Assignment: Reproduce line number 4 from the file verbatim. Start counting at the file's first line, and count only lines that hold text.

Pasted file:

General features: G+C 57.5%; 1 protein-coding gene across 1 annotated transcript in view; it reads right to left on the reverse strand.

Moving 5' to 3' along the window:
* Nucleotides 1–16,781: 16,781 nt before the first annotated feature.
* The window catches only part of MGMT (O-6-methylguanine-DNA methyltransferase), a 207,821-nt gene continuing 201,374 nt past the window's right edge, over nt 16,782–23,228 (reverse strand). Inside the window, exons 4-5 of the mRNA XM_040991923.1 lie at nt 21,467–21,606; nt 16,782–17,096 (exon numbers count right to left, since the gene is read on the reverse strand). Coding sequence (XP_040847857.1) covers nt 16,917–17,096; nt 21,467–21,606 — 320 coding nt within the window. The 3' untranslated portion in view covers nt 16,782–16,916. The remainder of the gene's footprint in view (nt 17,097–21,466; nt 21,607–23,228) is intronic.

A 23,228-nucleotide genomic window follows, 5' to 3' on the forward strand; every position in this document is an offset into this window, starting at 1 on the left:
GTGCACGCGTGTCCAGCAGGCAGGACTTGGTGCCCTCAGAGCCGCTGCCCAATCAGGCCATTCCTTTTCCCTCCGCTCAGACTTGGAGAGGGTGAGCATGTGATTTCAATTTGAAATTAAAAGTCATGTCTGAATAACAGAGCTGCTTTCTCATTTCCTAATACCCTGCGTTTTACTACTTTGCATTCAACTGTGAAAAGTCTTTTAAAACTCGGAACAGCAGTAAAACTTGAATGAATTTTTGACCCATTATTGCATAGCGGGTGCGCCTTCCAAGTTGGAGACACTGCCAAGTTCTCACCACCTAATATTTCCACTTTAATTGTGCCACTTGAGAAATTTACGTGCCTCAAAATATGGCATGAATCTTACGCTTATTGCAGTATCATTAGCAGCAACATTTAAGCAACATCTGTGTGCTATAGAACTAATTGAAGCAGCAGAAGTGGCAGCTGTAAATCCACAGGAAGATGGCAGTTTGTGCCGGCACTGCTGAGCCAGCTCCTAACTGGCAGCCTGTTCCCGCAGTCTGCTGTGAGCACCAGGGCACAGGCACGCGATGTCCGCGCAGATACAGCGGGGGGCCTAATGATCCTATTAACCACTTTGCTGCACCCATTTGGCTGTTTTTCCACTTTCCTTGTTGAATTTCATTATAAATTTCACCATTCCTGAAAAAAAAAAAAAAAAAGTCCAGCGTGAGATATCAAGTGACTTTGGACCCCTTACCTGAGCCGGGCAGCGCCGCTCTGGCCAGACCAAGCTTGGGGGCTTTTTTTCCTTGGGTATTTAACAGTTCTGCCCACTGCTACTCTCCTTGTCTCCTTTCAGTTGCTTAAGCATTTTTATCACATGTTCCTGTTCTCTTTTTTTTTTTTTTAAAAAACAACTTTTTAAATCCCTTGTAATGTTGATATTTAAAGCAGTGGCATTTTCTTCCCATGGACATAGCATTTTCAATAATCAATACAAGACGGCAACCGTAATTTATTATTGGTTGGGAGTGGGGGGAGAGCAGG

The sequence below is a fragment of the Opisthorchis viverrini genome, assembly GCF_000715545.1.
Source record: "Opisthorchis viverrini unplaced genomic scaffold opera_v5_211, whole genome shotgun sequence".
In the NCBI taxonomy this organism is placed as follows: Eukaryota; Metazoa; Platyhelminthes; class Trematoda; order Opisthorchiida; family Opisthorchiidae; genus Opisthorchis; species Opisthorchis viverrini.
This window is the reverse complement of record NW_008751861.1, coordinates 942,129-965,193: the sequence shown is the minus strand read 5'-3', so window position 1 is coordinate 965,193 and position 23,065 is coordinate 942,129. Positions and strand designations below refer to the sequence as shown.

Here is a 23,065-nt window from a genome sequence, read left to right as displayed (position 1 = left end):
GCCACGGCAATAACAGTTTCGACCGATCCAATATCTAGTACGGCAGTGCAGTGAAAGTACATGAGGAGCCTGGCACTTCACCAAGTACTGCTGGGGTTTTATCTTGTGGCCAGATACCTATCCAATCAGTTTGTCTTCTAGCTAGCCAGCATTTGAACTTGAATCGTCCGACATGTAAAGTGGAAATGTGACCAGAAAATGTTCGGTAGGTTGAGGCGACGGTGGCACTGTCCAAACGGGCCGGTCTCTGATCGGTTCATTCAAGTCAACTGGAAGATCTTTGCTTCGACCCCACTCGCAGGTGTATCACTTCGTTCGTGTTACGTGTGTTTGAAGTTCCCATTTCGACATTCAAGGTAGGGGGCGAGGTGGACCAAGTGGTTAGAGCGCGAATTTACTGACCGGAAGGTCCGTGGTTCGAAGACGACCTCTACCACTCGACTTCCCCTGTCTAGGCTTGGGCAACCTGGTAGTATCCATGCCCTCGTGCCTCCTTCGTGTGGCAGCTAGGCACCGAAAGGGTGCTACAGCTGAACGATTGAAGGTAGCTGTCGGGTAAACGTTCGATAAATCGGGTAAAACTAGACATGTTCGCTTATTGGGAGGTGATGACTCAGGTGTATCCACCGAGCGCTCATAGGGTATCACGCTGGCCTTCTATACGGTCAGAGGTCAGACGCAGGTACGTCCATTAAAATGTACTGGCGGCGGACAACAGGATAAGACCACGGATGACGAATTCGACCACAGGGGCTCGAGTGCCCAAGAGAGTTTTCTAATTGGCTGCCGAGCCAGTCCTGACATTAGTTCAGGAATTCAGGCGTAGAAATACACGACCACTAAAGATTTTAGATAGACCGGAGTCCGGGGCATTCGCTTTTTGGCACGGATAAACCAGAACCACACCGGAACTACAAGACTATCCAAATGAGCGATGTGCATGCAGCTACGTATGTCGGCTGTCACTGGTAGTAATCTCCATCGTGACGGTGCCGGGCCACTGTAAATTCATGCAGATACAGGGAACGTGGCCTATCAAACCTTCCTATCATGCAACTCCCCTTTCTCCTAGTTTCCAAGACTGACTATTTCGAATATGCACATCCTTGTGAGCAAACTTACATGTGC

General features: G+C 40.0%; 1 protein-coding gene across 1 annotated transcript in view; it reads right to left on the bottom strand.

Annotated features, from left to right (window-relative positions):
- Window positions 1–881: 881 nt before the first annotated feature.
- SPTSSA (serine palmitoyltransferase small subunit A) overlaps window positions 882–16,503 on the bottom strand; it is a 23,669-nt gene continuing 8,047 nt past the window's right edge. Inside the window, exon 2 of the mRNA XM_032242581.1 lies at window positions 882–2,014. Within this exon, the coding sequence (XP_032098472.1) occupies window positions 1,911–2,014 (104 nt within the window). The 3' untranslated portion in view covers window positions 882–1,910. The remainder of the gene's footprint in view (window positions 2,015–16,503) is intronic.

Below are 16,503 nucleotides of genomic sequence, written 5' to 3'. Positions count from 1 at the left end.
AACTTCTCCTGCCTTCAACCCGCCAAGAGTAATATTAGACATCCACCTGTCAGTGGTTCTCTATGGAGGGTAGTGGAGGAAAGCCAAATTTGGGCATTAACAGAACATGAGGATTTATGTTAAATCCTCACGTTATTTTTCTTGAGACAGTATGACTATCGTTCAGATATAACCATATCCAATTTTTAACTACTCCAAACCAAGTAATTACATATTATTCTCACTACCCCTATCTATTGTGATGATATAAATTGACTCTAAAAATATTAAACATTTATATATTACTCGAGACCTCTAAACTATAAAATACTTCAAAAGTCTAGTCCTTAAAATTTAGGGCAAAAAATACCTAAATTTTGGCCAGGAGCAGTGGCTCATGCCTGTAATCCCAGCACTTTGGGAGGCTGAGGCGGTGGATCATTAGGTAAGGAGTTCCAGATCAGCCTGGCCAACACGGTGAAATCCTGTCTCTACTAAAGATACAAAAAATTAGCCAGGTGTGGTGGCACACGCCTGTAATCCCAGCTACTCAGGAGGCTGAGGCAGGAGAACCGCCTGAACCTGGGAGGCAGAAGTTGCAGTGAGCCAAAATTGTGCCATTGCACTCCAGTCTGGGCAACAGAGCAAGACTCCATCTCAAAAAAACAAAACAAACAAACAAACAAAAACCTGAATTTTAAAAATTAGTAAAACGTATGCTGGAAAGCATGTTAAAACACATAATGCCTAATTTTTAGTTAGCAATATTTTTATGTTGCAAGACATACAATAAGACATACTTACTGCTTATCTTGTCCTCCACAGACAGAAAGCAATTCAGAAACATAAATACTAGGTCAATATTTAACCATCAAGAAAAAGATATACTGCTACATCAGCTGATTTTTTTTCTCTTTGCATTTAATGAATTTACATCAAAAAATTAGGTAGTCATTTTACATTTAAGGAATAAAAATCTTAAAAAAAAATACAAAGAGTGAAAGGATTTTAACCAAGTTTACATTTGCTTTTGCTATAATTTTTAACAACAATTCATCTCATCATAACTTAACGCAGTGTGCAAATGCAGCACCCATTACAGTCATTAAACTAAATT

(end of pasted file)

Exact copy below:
* The window catches only part of MGMT (O-6-methylguanine-DNA methyltransferase), a 207,821-nt gene continuing 201,374 nt past the window's right edge, over nt 16,782–23,228 (reverse strand). Inside the window, exons 4-5 of the mRNA XM_040991923.1 lie at nt 21,467–21,606; nt 16,782–17,096 (exon numbers count right to left, since the gene is read on the reverse strand). Coding sequence (XP_040847857.1) covers nt 16,917–17,096; nt 21,467–21,606 — 320 coding nt within the window. The 3' untranslated portion in view covers nt 16,782–16,916. The remainder of the gene's footprint in view (nt 17,097–21,466; nt 21,607–23,228) is intronic.